Here's How Much College Athletes Will Get Paid Now

In a move that most would consider long overdue, the NCAA's governing board voted unanimously that college athletes should be allowed to receive compensation for their efforts. The vote, which was held in October, functions similarly to how federal and state legislation works — now that the "federal" governing board of the NCAA has voted, it's up to the three divisions to decide on specific rules and details.

According to CNBC, the decision is "a major shift for the NCAA, a [multi-billion dollar] corporation which had historically been steadfast in prohibiting college athletes from being paid, in order to preserve its amateurism rules." This often sparked outrage among the public, who watched as institutions and corporations raked in obscene profits from athletes' likenesses, while the athletes risked permanent injury and future professional viability in the name of their team. To add insult to injury, many top-tier coaches receive seven-figure salaries, without assuming any of the physical risk, while players aren't even allowed to monetize their Youtube channels.

But before you start slipping Junior 'roids in every bowl of porridge, note that athletes are still years away from seeing any money. California, the first state to pass legislation in favor of student athlete compensation with its "Fair Pay to Play Act," has already seen backlash from the NCAA, which has stated it is "likely unconstitutional."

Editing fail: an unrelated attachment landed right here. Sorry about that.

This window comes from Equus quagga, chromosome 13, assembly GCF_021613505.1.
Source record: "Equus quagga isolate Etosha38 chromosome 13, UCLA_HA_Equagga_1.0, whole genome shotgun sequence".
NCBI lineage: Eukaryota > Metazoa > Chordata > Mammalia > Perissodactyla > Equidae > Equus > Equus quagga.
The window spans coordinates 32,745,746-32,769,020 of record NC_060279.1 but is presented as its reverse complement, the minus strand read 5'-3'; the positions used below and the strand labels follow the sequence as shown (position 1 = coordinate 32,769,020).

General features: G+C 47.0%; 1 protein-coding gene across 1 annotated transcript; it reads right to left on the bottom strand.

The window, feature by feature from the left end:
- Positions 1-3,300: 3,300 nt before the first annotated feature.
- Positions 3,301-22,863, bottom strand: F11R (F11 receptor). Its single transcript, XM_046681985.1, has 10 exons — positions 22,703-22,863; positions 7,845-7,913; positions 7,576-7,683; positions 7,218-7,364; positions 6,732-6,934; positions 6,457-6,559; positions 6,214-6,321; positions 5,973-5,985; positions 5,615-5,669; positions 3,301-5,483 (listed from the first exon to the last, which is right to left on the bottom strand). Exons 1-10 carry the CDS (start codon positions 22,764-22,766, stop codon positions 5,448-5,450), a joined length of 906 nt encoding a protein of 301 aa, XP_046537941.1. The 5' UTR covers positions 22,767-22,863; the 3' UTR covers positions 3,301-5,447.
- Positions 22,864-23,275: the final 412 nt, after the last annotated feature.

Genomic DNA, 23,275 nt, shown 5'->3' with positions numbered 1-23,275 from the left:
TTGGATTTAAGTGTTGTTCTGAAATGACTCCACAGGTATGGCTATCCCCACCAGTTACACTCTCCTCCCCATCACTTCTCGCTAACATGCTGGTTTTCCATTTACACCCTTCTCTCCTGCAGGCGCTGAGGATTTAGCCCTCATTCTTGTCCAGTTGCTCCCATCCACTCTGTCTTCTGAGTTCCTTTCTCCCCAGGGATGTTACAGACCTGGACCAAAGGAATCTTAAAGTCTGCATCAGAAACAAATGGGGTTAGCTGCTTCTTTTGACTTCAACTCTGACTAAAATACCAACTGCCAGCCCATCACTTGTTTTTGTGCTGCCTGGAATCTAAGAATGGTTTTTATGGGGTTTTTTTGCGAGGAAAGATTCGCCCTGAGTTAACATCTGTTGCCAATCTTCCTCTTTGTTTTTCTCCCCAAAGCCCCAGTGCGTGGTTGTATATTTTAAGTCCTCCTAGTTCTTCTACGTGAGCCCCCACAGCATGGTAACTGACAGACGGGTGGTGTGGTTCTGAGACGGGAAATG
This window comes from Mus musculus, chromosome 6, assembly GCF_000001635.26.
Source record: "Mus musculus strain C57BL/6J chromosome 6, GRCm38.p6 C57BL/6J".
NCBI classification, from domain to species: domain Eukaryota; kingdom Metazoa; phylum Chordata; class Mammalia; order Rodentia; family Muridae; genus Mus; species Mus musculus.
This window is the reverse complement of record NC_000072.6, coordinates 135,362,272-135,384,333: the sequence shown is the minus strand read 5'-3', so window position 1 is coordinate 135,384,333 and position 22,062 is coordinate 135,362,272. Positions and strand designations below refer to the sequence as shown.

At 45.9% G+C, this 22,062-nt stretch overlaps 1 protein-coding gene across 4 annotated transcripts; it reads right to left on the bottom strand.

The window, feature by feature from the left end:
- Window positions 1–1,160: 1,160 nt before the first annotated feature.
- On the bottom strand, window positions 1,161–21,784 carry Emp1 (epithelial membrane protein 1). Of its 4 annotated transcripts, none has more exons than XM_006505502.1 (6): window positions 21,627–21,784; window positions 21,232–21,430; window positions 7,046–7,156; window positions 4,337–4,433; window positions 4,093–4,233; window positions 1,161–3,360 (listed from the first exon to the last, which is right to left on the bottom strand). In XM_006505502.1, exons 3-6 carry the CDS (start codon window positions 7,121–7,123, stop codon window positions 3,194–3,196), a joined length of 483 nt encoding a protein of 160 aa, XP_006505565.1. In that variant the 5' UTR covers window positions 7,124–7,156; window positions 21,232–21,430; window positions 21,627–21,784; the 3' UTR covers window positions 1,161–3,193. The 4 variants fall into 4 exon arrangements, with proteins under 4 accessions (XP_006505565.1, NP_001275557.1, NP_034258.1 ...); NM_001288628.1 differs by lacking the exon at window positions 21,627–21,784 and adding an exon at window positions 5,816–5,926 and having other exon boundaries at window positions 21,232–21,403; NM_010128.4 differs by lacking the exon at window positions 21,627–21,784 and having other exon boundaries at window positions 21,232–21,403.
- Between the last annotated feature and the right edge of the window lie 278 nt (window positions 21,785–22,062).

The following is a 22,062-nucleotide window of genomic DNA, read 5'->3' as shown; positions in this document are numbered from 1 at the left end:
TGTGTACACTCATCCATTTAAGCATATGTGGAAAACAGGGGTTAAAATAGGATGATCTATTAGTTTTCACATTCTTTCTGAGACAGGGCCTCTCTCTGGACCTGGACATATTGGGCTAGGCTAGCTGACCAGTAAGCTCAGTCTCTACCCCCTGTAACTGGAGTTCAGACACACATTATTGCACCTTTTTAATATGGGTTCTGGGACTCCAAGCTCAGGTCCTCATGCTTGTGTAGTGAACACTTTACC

Even if it isn't, the law isn't set to take effect until 2023, and each NCAA division has until Jan. 2021 to create its own rule set.

Greenbacks for redshirts?

So for now, college athletes will still get a big fat goose egg, with a booby prize of being the big wolf on campus. However, when things get sorted, top athletes will probably be raking in big bucks. 

In a Fansided report, David Berri, sports economist and professor of economics at Southern Utah University, estimated what the men's and women's college basketball players from the 2017-2018 season would have been if the NCAA paid similarly to the NBA. "Duke standout Zion Williamson would have made over $5 million dollars. Napheesa Collier, UConn women's team standout, would have profited slightly less than $1 million dollars."

Of course, this is a very complex issue — every sport, player and division will require different rules and payouts, and it will take a long time to get things right. Expect a distribution of payments that might look something more like how Youtube works — top performers will take in obscene amounts of money while most will see a fraction of that amount. But progress continues to be made, players will receive something, and that is certainly better than nothing.